The Power of Women Farmers

Mojisola Enitan Oluyeye, the Rainforest Alliance’s lead agricultural trainer in Nigeria, is on a personal mission to empower female cocoa farmers.

The number of women participating in our training programs in Ondo, Nigeria has grown significantly; in Oluyeye’s area alone, 50 new female farmers from a single community participated. More women also participated in specialized training for agricultural technicians and co-op administrators: in the final seminar of the year, women comprised one-third of the participants.

"The more women I am able to bring into sustainable production, the more able I am to help take households out of poverty and food insecurity."

Mojisola Enitan Oluyeye

Increasing the number of women in sustainable agriculture is essential to the economic health and social stability of farming communities in the Africa’s most populous country. Studies show that women who produce cocoa as a cash crop typically spend a much higher proportion of their earnings on household food needs than men do. These spending patterns demonstrate that women serve as a vital link between healthy landscapes and thriving communities.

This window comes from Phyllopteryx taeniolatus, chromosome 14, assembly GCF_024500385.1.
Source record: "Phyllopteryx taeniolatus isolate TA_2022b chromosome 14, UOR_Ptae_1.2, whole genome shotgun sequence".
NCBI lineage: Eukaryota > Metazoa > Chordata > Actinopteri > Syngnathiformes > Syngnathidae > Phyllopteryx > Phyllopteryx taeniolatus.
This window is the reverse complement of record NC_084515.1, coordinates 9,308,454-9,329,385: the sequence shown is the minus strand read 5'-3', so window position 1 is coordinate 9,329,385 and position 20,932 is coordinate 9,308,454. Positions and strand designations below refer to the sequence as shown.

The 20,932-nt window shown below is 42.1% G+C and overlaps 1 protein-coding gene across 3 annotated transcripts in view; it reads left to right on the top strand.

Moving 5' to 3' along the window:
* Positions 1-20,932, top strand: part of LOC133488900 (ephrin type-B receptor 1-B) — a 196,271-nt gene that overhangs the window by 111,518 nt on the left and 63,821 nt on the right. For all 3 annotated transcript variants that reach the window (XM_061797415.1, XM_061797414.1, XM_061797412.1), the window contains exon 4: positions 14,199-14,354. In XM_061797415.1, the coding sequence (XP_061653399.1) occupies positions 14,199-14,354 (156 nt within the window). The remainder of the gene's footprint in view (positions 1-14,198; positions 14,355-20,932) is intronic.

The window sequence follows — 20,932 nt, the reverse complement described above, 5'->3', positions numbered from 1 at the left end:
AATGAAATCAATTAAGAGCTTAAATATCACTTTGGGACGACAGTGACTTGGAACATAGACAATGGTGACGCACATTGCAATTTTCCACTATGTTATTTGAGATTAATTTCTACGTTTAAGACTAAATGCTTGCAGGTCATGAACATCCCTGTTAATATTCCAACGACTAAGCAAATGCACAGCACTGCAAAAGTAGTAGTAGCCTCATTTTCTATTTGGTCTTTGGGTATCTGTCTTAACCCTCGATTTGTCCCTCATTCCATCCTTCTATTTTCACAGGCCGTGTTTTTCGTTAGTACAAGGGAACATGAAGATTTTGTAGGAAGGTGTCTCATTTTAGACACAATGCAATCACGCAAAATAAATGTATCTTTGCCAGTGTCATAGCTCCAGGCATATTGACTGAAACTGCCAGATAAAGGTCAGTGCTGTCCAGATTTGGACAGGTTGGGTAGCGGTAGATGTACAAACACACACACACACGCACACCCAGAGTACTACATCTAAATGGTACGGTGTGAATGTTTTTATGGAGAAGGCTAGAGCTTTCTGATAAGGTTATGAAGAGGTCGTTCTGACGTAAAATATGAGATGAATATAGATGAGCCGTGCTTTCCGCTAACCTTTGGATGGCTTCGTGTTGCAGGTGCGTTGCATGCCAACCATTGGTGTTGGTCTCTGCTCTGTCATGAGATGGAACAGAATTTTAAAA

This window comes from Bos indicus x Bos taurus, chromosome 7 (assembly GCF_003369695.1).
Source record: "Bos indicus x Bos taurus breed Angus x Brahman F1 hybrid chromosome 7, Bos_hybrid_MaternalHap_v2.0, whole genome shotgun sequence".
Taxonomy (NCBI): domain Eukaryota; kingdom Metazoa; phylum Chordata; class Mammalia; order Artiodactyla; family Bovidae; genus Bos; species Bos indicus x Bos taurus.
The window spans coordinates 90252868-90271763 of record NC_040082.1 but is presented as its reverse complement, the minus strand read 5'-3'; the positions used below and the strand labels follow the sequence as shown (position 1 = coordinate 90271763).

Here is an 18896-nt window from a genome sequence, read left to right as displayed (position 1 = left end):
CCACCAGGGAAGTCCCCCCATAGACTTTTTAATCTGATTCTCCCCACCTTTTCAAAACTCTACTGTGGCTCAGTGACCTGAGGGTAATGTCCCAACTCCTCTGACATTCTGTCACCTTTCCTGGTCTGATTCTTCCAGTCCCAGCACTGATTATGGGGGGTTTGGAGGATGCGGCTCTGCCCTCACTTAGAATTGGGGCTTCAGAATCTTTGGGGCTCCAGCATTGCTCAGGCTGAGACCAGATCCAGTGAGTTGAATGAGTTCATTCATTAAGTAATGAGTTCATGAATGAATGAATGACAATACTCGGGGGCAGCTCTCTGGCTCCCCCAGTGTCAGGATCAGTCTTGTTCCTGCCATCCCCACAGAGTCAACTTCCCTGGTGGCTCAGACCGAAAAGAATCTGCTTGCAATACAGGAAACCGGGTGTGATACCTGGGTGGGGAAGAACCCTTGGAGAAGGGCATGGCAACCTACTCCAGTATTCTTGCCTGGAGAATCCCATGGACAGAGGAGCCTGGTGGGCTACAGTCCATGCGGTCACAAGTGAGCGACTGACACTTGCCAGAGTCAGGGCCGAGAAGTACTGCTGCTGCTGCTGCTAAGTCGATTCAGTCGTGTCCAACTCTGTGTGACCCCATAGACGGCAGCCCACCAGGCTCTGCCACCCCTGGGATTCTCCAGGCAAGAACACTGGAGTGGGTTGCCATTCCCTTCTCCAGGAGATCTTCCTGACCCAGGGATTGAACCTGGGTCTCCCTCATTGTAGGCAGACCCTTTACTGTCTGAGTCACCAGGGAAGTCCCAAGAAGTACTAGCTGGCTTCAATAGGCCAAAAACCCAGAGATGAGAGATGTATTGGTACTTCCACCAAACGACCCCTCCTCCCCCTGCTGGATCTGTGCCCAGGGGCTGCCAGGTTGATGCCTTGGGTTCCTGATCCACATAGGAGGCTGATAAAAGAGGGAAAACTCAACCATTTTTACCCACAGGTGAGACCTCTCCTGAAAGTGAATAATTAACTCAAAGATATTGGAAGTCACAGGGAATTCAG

These women are part of the hundreds of thousands of cocoa farmers around the world who have achieved Rainforest Alliance certification with the support of locally based technicians and group administrators. Since 2006, the Rainforest Alliance has been strengthening the position of these smallholder cocoa farmers by training them to conserve natural resources, secure a decent income, increase productivity and gain access to the growing global market for sustainably produced cocoa. The farmers, in turn, safeguard the health of 1.86 million acres (750,000 hectares) of land and help build a better economic foundation for future generations.

People collecting dirty river water

Around the world, 1.3 billion people live on less than $1.25 a day.